How do you train new managers?
Do you simply promote your top individual contributors into management positions? Might not be such a great idea.
Promoting your best workers makes sense, but neglecting to train them to succeed in their new position can be a crucial mistake. Robert Kelly of Carnegie Mellon elaborates on this point in the Wall Street Journal when he says, “it’s an experience all too familiar to new managers. Employers often promote strong individual performers to supervisory roles with little instruction. But people who excel among the rank-and-file don’t automatically have the skills or knowledge to manage well. Companies call it ‘on the job training,’ but it’s really trial by fire.” Newly promoted leaders have challenges with delegation, managing former peers, and their training often doesn’t cover their newly acquired strategic needs.
One of the biggest challenges new managers face is how to supervise former peers, and it is hard for them to find a happy medium there. Some try too hard to stay close friends with their peers while others assert their new power too harshly. These are common reactions that are a result of lack of training. The new managers are not sure what to do so they just wing it, leading to mixed results.
According to the American Society for Training & Development, much of the training that managers receive involves things such as how to comply with workplace rules or how to create a budget. These are obviously important aspects of managing, but unless you give them training on how to coach, lead and properly interact with the people under them then you are not supplying them with the tools to succeed in their new roles.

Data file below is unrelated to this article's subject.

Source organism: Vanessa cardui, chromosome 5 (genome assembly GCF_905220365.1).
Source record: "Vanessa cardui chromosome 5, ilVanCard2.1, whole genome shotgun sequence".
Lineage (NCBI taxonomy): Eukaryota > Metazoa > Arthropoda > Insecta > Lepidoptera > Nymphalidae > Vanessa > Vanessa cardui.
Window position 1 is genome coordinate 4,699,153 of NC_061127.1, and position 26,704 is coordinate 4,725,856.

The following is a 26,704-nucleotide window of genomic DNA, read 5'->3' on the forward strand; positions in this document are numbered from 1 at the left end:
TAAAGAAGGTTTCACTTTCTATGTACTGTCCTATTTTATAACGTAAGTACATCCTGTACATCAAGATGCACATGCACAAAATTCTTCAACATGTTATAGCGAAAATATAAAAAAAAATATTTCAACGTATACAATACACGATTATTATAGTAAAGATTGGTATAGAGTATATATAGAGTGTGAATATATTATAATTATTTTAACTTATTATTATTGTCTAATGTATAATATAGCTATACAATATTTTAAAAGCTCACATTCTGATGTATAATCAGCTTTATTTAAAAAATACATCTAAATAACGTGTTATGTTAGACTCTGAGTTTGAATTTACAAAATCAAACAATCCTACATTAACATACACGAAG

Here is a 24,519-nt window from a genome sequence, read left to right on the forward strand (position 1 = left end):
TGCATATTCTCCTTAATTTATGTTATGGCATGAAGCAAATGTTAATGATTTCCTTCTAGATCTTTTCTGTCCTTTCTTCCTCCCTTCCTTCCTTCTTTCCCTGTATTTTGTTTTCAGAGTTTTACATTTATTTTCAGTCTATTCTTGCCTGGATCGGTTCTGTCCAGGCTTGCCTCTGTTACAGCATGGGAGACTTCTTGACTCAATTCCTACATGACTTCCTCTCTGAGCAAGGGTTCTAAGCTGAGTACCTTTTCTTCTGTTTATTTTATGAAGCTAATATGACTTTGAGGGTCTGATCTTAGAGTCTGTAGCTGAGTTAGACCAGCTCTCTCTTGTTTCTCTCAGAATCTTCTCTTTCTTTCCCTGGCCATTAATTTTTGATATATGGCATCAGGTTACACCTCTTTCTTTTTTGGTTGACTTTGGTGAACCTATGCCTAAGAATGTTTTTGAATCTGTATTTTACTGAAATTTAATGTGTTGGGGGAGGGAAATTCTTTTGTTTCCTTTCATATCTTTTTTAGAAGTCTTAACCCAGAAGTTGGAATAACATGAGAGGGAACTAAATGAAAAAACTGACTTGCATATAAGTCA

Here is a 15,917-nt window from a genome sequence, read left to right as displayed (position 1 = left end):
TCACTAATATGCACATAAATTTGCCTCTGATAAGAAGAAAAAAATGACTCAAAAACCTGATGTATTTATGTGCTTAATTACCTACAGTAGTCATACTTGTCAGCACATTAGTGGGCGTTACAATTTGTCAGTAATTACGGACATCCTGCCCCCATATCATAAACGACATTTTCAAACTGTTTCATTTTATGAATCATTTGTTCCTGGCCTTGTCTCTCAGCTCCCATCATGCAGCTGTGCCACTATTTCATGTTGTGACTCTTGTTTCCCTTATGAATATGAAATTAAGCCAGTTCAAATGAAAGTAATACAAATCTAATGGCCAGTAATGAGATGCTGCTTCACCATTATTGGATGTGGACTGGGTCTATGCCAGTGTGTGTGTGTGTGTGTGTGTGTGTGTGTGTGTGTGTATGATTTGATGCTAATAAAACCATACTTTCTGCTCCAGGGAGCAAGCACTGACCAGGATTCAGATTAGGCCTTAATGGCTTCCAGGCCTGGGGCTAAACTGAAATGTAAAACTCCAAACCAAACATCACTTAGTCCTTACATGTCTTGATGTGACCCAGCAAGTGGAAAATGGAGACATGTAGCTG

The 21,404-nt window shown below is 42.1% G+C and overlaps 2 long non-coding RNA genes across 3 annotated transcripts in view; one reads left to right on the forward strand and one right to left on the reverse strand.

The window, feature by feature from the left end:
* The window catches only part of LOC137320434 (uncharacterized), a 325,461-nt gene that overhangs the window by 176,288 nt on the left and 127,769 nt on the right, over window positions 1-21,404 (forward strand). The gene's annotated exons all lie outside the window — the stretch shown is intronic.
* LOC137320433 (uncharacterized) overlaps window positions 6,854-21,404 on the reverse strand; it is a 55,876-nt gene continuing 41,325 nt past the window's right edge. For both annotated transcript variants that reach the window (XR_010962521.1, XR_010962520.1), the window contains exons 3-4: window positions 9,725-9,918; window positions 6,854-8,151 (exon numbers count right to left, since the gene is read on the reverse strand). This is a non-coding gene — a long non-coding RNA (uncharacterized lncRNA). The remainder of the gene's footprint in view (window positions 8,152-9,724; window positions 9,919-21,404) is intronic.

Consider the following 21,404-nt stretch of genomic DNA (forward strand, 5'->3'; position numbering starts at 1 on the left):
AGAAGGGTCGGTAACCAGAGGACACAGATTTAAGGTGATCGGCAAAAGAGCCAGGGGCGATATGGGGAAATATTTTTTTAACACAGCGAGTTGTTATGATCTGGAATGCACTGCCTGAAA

The Oliver Group suggests onboarding all employees new to their roles, no matter how long they’ve been with the organization. While this onboarding process may not involve the typical aspects for a completely new employee, this is an opportunity for training on the soft skills that are often neglected, such as coaching and leading. Goals and expectations need to be clearly articulated to the employee, and he or she must understand the company’s strategic plan and where the new manager’s group fits in.
There are several ways to provide your leaders with the knowledge they need to succeed in their new roles. After a minimum of 6 months adjusting to a new job, the Leadership Pipeline Institute can help a newly promoted leader and also more seasoned leaders can utilize to learn how to become more successful leaders or become more effective leaders. Everything from work values and time management is covered, plus a leader learns how to directly impact his or her organization in a more powerful manner and set up direct reports for success as well. Executive Coaching is another method to prepare leaders. An objective consultant can work one-on-one with the leader.
Both these tactics, combined with effective onboarding for employees new to a role can help set them up for success. Help your leaders grow in effectiveness and align their values to the organization’s. Employees might appear to be on the “fast track” in their current roles, but don’t assume that they are automatically prepared for the next step.